You can only receive a premium tax credit if you have insurance through the online Marketplace. You are ineligible for the Premium Tax Credit if you are self-insured or if you get insurance through an employer.
Advanced Premium Tax Credit (APTC)
The Marketplace makes an estimate of your tax credit using certain factors, like your projected income and the number of dependents in your family. Once you receive your estimate, you can decide how much of your tax credit you can send directly to your insurance company to cover your monthly premium. So, instead of receiving your tax credit at the end of the year, you can use some of your credit each month to help pay for the cost of your premium. These are called Advanced Premium Tax Credit (APTC) payments.
You don’t need to use your credit each month. You can also wait to receive it in the form of a tax refund when you file your annual tax return. In either case, you’ll need to file Form 8962 with your tax return.
What is IRS Form 8962?
IRS Form 8962 is the tax form that you’ll use to claim the Premium Tax Credit.
If you didn’t utilize any APTC payments during the year, then you’ll use Form 8962 to calculate your PTC amount and how much you’re owed on your refund.
If you had APTC payments during the year, you’ll use Form 8962 to determine whether you’re owed some of your credit on your tax refund, or whether you owe money to the IRS. For instance, if you received more APTC funds than what you were eligible for, you’ll have to pay back the difference to the IRS. Conversely, if you didn’t use all of the APTC funds that you were eligible for, you can get the remaining amount via a tax refund.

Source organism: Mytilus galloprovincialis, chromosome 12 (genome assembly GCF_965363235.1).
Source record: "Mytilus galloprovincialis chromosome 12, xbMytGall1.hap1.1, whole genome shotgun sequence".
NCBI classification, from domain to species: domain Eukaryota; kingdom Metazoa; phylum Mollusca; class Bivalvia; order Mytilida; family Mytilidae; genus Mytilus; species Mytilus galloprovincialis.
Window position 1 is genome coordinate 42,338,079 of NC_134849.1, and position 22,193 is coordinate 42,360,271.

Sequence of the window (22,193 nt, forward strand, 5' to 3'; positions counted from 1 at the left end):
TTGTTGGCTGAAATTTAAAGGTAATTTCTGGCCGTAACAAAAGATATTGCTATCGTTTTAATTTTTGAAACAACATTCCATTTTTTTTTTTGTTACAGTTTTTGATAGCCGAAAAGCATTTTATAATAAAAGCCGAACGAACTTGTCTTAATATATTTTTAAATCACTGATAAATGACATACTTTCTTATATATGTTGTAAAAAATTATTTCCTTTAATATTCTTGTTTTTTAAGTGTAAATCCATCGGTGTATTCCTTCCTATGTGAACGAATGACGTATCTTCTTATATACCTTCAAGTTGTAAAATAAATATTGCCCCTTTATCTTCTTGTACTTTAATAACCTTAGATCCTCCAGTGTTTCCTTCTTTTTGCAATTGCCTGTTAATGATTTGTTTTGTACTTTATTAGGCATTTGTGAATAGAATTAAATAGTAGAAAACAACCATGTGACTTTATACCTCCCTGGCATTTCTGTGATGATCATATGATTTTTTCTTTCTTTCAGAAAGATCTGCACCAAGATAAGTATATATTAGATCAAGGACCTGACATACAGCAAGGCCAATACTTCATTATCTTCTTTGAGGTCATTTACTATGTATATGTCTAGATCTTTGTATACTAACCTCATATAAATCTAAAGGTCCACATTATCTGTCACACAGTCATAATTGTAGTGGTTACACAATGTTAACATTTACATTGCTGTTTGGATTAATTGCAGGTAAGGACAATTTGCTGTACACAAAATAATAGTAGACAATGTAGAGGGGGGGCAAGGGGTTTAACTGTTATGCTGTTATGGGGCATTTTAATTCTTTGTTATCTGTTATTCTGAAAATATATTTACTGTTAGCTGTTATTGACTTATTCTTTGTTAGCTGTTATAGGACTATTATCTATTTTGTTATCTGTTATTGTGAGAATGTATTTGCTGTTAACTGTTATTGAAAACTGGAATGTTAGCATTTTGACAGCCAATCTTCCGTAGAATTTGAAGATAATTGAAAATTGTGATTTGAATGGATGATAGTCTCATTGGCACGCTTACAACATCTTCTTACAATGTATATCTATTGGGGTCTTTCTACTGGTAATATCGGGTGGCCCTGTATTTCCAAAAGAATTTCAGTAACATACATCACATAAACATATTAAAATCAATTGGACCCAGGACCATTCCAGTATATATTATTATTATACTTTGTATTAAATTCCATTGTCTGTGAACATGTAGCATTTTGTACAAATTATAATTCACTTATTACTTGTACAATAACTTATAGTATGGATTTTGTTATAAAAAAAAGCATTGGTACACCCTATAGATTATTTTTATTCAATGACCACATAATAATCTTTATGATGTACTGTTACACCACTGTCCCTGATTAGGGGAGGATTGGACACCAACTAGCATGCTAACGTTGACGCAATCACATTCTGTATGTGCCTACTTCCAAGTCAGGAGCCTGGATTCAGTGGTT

Here are a couple of examples:
- Your PTC is $3,000 — Your APTC payments were $2,000 — You have $1,000 to be refunded
- Your PTC is $3,000 — Your APTC payments were $3,200 — You owe $200 to the IRS
IRS Form 8962 will walk you through the process of calculating how much of your PTC you’re owed or owe.
But why would there be a discrepancy? If the Marketplace estimates that you’re owed a certain amount of PTC, why would that amount be different by the end of the year?
It’s mostly due to life changes that may happen to you during the tax year. When your income, marital status, or amount of dependents changes within the year, your actual premium tax credit will differ from the initial estimate made by the Marketplace. The more your income or household changes within the year, the greater the difference will be between the advance credit estimate and your actual available credit. If your advance tax credit is more than your balance at the end of the year, you’ll owe money back.